Lyndale park has experienced many and sometimes drastic changes since the first designs and intentions to the way the park is designed and used today. Following is a wonderful collection of park maps and aerial photographs of Lyndale park and the Rose Garden.
This map from the 1900’s was hanging in Theodore Wirth’s office. The rose garden construction began in 1908. It is the only part of this map that exists today. Spend some time looking at how differently the park was first envisioned. From the 43rd Street water landing and concourse, to the small park keeper’s cottage on 42nd & King’s Highway. That spot was chosen because the vantage point allowed for a view of the entire, proposed park.
This undated rose garden layout is the same as the color map featured above.
This map of the Men’s & Women’s Garden area is one of my favorite finds within the park board’s archive. The detail of the drafting and lettering is extraordinary. This map is from 1925 and also has Louis Boeglin listed as the Horticulturist.
From 1931, a plan “To Provide Better Pageant Accommodations”. There were yearly children’s pageants performed at Lyndale park that are the stuff of legend. (Make a link in stories area of blog) Thousands of people watching costumed children singing and dancing, performing in original, yearly shows. I imagine these events rivaling our May Day parades as far as crowd and spectacle. The crowds were so big, and the event so popular that this type of stage and seating was seriously considered.
This is the first of a series of aerial pictures featuring the park. Here is a link to a UMN web site that has collected decades of aerial photographs from across Minnesota. https://apps.lib.umn.edu/mhapo/ This is a fantastic resource for those interested in seeing urban growth, farm land evolution, or maybe what your house and neighborhood looked like in 1938.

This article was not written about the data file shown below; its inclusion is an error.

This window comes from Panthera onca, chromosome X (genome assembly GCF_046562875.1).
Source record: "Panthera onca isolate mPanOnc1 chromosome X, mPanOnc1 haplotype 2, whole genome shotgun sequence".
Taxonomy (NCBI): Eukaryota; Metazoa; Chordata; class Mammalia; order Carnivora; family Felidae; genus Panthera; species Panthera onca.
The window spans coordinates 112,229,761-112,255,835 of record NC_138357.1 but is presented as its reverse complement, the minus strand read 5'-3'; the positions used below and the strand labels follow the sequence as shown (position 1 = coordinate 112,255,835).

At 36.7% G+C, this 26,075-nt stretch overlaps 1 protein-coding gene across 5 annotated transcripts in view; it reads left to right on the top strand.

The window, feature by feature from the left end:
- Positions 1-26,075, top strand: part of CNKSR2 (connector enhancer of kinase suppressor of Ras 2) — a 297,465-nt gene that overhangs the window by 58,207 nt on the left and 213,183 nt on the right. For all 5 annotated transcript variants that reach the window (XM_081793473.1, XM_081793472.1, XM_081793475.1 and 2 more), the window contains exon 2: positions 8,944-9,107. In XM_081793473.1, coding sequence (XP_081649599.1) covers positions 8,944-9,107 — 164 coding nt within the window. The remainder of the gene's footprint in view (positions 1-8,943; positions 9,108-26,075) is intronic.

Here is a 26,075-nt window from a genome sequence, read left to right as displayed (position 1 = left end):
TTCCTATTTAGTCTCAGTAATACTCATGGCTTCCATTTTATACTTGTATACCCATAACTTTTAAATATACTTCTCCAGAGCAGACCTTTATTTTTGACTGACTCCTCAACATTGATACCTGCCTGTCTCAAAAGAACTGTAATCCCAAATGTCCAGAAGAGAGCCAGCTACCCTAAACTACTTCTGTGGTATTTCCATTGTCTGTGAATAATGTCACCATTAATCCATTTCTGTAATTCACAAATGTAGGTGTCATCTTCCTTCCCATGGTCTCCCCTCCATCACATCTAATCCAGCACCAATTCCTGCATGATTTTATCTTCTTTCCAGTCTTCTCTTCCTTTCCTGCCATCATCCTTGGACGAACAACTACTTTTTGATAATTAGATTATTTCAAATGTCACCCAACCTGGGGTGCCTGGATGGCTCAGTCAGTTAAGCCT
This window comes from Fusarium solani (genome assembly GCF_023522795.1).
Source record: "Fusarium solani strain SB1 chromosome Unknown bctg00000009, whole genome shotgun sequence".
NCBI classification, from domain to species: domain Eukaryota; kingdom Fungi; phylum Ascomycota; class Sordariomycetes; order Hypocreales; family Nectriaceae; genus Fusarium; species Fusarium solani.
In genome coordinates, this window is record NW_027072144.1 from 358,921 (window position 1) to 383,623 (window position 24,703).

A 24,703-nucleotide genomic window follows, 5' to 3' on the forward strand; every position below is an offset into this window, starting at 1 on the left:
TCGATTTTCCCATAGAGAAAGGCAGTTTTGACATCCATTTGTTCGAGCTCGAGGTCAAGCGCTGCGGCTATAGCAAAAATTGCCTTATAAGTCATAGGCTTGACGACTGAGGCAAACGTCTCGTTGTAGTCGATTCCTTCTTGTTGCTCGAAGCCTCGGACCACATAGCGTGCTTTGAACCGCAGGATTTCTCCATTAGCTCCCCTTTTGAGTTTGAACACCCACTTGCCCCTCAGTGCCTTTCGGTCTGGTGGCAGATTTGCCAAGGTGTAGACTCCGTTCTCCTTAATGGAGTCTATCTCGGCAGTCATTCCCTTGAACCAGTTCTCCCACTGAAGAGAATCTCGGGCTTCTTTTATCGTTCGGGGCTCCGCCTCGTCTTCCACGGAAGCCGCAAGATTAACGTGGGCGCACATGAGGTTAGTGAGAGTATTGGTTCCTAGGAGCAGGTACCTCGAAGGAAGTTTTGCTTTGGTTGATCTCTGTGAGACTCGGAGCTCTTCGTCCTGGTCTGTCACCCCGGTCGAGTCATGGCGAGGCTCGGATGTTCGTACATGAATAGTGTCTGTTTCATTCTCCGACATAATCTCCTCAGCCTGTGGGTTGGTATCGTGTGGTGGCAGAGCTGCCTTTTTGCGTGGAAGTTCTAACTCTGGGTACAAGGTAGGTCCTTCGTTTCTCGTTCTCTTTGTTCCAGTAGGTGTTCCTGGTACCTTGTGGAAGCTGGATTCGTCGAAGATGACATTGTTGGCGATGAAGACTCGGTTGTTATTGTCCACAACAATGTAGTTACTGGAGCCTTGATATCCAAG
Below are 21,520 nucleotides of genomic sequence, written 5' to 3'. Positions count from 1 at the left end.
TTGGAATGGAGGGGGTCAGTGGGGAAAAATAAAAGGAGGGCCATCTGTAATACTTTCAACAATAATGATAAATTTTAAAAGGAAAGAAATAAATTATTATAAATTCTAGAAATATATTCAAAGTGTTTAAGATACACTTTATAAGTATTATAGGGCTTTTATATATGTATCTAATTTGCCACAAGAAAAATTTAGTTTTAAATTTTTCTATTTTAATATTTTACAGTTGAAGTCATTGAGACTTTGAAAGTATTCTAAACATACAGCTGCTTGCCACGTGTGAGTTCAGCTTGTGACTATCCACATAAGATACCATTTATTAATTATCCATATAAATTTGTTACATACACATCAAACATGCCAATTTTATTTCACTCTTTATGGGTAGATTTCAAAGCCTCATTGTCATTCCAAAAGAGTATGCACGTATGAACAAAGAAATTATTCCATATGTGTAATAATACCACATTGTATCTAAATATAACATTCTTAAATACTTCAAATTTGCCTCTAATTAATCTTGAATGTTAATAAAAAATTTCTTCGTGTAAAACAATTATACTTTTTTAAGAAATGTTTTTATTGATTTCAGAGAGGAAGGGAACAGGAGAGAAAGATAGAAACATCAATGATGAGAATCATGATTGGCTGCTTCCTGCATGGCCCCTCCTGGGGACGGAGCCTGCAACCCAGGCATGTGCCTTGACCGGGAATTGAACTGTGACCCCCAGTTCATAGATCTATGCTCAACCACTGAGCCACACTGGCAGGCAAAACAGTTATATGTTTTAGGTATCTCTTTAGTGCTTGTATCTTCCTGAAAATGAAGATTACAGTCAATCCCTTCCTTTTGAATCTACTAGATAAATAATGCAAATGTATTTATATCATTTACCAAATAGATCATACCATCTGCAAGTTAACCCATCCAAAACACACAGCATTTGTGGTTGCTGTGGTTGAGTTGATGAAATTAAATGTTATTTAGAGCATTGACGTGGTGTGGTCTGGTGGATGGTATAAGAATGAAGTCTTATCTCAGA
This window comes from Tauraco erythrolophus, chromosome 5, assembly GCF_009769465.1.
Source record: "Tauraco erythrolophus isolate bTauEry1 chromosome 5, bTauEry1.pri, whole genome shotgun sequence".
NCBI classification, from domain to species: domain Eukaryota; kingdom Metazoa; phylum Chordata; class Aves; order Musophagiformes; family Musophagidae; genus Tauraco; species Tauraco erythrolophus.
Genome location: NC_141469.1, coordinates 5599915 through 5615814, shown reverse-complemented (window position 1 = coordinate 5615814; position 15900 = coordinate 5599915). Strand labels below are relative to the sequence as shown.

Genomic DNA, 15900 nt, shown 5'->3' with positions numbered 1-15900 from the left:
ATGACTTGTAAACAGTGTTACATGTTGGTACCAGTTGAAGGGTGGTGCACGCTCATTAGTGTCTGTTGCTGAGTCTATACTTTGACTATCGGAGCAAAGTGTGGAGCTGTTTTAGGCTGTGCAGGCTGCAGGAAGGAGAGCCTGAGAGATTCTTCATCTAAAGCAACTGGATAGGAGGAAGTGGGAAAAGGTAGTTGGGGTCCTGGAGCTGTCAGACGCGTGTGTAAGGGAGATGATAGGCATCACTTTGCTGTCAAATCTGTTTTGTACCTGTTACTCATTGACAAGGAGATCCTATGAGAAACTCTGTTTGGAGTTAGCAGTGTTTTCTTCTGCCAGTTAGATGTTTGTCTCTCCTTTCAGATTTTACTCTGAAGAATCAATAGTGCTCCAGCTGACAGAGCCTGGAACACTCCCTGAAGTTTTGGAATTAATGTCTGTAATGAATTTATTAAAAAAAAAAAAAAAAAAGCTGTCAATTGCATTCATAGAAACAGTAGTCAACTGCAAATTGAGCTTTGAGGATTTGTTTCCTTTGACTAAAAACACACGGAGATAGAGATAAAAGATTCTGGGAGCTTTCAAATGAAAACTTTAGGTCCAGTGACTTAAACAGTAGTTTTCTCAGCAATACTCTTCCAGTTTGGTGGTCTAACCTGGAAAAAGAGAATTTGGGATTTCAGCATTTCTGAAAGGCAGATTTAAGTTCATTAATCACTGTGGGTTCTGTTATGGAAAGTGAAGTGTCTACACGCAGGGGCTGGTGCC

This map from 1940 is very detailed. Some of the unique features include rose beds on the western side of Roseway Road, where the park board municipal yard and customer parking lots are, and a detailed Key to Climbing Roses. At that time there were 104 climbing rose bushes planted around the fence of the rose garden. The arrangement of the additional beds around the fountain area is also of interest, as the current gateways didn’t exist and the traffic and display patterns would have been very different. At the southernmost edge, the fence is continuous with no entryway and the current grove of flowering crabapples had not been planted yet.
A map of the Minneapolis Parks from 1947. One can see, from the lack of connection, the “missing piece” of the grand rounds roadway system.
Aerial pictures from 1947.
This very ambitious design was made in 1954. The type of design where the thought of a budget isn’t a concern. Teo points of design interest are the bed layouts at the top of the rose garden, by the fountain – here labeled Pool. The layout of these top beds changes often from design to design. At the bottom of the rose garden is a more formalized entrance from the lake.
A set of two aerial photos from 1956 and 1961.
There are quite a few close-ups from these two larger, detailed and involved drawings from 1963. This mid-century modernist design would have been transformational for the park. With the controlled space-age meets mickey mouse curves to the patterned beds and patios of the Garden Center & Conservatory. Roseway road has also been re-routed.
For anyone who has been in the park at night – which is against the law anyway so go home already. Anyway, here is a “Suggested Lighting Arrangement” from 1966 that had a lot of thought put in to it.
Another series of aerial photographs. There were many changes between 1961 and 1967. The years that follow are 1967, 1970, 1974, 1978, 1983 & 1993. The quality of the images varies with these.
There are several images from 1993. These are all early digital maps of elevation lines and I believe a focus on the trees throughout the park.
The last image is a 3’ x 5’ collage map of the Rose Garden, that I made in the winter of 2019. The rose bed colors are accurate to the actual garden.
We would like to thank our new sponsors.
Faceplant, a social media platform for horticulturalists.
The Dorothy Parker School of Conceptual Gardening. When you know your roses kick grass.